Multiple studies have revealed that only around 20% of plays produced at large regional theaters are written by women--even less are written by women of color. So how does Minnesota-native Jessica Huang to prepare for the artistic battle to have her voice voice heard? By using her background in journalism, knowing when to listen to her characters, and harnessing an intense passion to create inclusivity with her writing.

Who are you?

I am a woman. I am mixed race. I am a playwright. I am an artist. I was born in upstate New York but my folks moved to Chanhassen when I was four or five. I used to called it Chan-Happening - back in the day. I went to Missouri for college and studied Journalism.

Why journalism?

I wanted to be a writer when I grew up. I just didn’t know what I wanted to write. Then I graduated as the economy took a nosedive. I was one of the lucky few who had a job out of college. I went to Arizona on the Pulliam Fellowship to work at the Arizona Republic. It ended up being five or six months; they offered me a job at the end but I thought, “I don’t want to do this!”

You didn’t like Arizona?

No, it was really hot and it was really...racist. In my experience! I am sure that there are plenty of non-racist people there. It was a different experience than what I was used to. I felt really isolated. I spent any day off writing plays - like I learned to do in college as an elective. I realized, “This is saving my life!” I was having this experience [at the newspaper] to be fair and unbiased in a place I was seeing huge problems. I write to address the problems I see, and I felt really choked off by that restriction. I wasn’t able to express the politics at my work so I used plays to spew out all of the tough things I was seeing; I escaped into those worlds I was creating.

I came back [to the Twin Cities]. I had this moment when I was driving to a meeting with a friend I met in college. One of my short plays I wrote in this elective class won the regional ACTF award, and it went on to the national competition. It ended up being performed at the Kennedy Center - and here I was, a journalism major! Anyways, that friend I met at the festival ended up here in Minneapolis as a Many Voices Fellow at The Playwrights’ Center. I was in the car driving to meet him and was like “Fuck it. I’m just going to be a playwright! I don’t care!” That night we formed The Unit Collective.

In college, I didn’t know that people wrote plays. I did theater in high school and loved it but wasn’t very good at acting. I love the people and the community. I was really missing that, so I auditioned for a play - a new play - and got in. That was when I was like “What? People write plays!?!” I connected to that community, and we met every Tuesday in the basement of the Union reading each other’s plays. I went as an actor but ended up writing my own. I guess I was good enough to skip beginning playwriting and went straight into intermediate. That’s how I got my theater education.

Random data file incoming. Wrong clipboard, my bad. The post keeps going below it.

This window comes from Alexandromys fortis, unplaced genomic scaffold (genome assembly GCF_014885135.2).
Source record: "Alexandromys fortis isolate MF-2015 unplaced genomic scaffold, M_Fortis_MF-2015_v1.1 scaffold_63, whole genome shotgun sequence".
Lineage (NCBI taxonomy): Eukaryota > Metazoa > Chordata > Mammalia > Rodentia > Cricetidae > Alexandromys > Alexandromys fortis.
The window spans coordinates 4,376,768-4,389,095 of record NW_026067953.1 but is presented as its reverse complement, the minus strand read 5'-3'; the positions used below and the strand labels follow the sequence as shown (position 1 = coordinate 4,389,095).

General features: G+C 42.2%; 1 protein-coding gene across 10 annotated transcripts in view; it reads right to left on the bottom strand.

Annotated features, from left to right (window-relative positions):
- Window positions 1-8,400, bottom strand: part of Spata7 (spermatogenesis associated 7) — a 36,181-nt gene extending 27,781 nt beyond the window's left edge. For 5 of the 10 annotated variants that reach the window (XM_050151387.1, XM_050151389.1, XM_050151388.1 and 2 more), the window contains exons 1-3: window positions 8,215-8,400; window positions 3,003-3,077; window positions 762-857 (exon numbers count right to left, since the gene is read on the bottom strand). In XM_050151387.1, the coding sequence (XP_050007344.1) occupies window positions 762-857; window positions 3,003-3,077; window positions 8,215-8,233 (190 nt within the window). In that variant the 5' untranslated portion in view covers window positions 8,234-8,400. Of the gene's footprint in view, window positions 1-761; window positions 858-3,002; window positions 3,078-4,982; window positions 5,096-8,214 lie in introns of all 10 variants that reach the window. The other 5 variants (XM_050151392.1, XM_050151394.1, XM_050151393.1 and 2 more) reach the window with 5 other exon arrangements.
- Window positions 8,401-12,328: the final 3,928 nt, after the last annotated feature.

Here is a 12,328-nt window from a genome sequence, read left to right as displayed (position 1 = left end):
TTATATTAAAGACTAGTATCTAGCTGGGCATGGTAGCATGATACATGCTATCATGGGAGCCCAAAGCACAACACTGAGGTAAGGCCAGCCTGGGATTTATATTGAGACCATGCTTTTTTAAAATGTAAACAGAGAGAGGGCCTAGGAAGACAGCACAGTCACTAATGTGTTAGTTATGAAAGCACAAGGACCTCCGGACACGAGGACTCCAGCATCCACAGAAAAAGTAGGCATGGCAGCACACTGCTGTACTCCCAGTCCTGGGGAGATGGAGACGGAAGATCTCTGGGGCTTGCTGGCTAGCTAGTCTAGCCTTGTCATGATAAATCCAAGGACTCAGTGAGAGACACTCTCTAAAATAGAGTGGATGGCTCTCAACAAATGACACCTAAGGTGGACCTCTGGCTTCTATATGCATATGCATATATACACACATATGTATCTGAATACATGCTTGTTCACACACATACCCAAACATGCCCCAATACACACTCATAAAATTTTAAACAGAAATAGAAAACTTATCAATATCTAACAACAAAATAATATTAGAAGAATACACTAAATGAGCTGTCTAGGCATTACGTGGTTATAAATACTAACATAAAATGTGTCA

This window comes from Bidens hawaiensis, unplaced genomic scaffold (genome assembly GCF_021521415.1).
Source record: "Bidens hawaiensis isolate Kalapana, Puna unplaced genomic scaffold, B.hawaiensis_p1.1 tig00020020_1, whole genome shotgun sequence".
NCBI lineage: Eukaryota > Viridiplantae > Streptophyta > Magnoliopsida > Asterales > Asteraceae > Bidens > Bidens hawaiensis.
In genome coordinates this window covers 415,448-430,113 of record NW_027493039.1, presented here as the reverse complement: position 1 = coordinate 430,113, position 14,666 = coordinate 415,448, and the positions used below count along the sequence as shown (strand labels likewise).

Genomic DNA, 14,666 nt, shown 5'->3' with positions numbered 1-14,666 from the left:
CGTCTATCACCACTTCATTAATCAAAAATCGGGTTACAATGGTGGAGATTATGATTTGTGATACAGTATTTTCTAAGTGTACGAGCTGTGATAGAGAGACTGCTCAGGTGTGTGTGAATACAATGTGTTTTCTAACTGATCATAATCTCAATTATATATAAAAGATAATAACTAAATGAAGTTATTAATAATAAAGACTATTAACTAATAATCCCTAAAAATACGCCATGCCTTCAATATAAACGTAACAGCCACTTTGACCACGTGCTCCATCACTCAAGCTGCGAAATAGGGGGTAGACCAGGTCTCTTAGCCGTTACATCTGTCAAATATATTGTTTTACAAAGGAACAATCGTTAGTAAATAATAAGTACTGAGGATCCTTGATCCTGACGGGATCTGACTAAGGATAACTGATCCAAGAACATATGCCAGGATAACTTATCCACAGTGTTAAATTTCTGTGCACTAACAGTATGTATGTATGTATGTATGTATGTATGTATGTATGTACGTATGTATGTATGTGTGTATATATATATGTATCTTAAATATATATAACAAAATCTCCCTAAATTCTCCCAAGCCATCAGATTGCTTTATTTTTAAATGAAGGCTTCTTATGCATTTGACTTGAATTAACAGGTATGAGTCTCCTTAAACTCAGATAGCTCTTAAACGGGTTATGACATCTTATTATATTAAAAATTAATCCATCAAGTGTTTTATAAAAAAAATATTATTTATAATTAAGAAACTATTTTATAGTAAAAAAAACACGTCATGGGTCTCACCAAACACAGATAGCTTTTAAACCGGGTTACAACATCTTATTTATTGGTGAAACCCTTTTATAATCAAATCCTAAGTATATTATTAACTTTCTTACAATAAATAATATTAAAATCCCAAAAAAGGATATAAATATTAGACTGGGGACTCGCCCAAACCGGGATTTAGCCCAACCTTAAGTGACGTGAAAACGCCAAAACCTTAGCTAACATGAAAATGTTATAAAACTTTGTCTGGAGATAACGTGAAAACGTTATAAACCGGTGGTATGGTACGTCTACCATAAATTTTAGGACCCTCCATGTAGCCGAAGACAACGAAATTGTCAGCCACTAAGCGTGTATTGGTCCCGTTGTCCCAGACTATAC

Do you feel not having that theater background - either starting out or now - was a disadvantage to you?

I have the knowledge. I didn’t take a theater history class but I gave myself a theater history class - that’s what I do. I continue to research what I think I need to know. And that way I can give me the education I feel like I need. It teaches me how to research.

So then do you want to continue on to graduate school? Get an MFA in Playwriting?

No I do not - I find my education elsewhere.

It can be controversial. There are some people who really love their fine arts degrees - and I think that’s awesome for them. I just know that I am a woman, and I am of color. I don’t do well in settings that aren’t necessarily set up for people like me, and I personally don’t think higher education is set up for people like me. I seek out my mentors and try to read all the things I should read. I practice writing and I met with other writers; all of these other things give myself that theater background I need.

How then would you describe your writing style?

It’s mixed - like I am. I come to theater through literature, music, and a lot of other avenues. I am not sure if that is a division anyone else has made but me, but I use a lot of technique that I see in novels and music I care about. The musician Patty Smith and the short story novelist Anne Poet are important to me. Jorge Luis Borges is another - I am interested in how his writing technique translates to theater. And then there’s all the Asians. There is such a long list of Asian-American writers that matter to me. So there’s a mix - like me!

So with all of those influences in you, what is your process as a playwright? How does Jessica write a play?

It depends on the project - I think each project determines its own project. I think that’s where I feel the most “emerging”; I am still having that conversation with myself on what works best. One [consistent] thing is that I keep a journal. I write to myself as I am writing a play. From those [journal] writings, I see I am devising a process [on playwriting].